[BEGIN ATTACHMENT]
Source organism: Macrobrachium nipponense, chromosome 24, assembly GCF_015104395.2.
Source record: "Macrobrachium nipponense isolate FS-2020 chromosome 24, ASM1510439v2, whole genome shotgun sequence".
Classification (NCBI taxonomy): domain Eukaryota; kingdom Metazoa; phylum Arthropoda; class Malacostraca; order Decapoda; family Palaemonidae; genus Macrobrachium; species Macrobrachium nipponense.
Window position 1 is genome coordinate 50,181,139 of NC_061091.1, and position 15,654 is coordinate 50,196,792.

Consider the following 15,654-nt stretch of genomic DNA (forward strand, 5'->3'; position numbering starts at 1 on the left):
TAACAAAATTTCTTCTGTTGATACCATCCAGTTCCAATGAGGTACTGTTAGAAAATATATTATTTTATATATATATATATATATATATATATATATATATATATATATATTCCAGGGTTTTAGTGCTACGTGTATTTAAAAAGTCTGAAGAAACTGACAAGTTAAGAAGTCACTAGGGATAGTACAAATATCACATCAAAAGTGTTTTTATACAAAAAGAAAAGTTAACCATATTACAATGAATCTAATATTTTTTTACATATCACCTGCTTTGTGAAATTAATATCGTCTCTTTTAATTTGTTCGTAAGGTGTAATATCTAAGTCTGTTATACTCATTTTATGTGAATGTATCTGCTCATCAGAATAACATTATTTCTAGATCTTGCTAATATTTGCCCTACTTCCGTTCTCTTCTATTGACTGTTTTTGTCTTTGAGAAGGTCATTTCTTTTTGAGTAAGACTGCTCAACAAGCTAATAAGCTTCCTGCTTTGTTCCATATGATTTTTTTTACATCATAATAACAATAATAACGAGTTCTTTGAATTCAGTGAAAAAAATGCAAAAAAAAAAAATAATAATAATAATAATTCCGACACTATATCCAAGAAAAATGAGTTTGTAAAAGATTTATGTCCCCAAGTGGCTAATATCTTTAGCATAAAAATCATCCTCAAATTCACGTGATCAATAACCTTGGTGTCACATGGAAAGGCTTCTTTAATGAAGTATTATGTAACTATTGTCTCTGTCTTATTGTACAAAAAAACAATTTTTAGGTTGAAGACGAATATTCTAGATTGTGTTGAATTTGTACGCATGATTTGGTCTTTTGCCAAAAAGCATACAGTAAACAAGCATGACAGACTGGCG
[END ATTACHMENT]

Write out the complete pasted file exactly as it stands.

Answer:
Source organism: Macrobrachium nipponense, chromosome 24, assembly GCF_015104395.2.
Source record: "Macrobrachium nipponense isolate FS-2020 chromosome 24, ASM1510439v2, whole genome shotgun sequence".
Classification (NCBI taxonomy): domain Eukaryota; kingdom Metazoa; phylum Arthropoda; class Malacostraca; order Decapoda; family Palaemonidae; genus Macrobrachium; species Macrobrachium nipponense.
Window position 1 is genome coordinate 50,181,139 of NC_061091.1, and position 15,654 is coordinate 50,196,792.

Consider the following 15,654-nt stretch of genomic DNA (forward strand, 5'->3'; position numbering starts at 1 on the left):
TAACAAAATTTCTTCTGTTGATACCATCCAGTTCCAATGAGGTACTGTTAGAAAATATATTATTTTATATATATATATATATATATATATATATATATATATATATATATTCCAGGGTTTTAGTGCTACGTGTATTTAAAAAGTCTGAAGAAACTGACAAGTTAAGAAGTCACTAGGGATAGTACAAATATCACATCAAAAGTGTTTTTATACAAAAAGAAAAGTTAACCATATTACAATGAATCTAATATTTTTTTACATATCACCTGCTTTGTGAAATTAATATCGTCTCTTTTAATTTGTTCGTAAGGTGTAATATCTAAGTCTGTTATACTCATTTTATGTGAATGTATCTGCTCATCAGAATAACATTATTTCTAGATCTTGCTAATATTTGCCCTACTTCCGTTCTCTTCTATTGACTGTTTTTGTCTTTGAGAAGGTCATTTCTTTTTGAGTAAGACTGCTCAACAAGCTAATAAGCTTCCTGCTTTGTTCCATATGATTTTTTTTACATCATAATAACAATAATAACGAGTTCTTTGAATTCAGTGAAAAAAATGCAAAAAAAAAAAATAATAATAATAATAATTCCGACACTATATCCAAGAAAAATGAGTTTGTAAAAGATTTATGTCCCCAAGTGGCTAATATCTTTAGCATAAAAATCATCCTCAAATTCACGTGATCAATAACCTTGGTGTCACATGGAAAGGCTTCTTTAATGAAGTATTATGTAACTATTGTCTCTGTCTTATTGTACAAAAAAACAATTTTTAGGTTGAAGACGAATATTCTAGATTGTGTTGAATTTGTACGCATGATTTGGTCTTTTGCCAAAAAGCATACAGTAAACAAGCATGACAGACTGGCG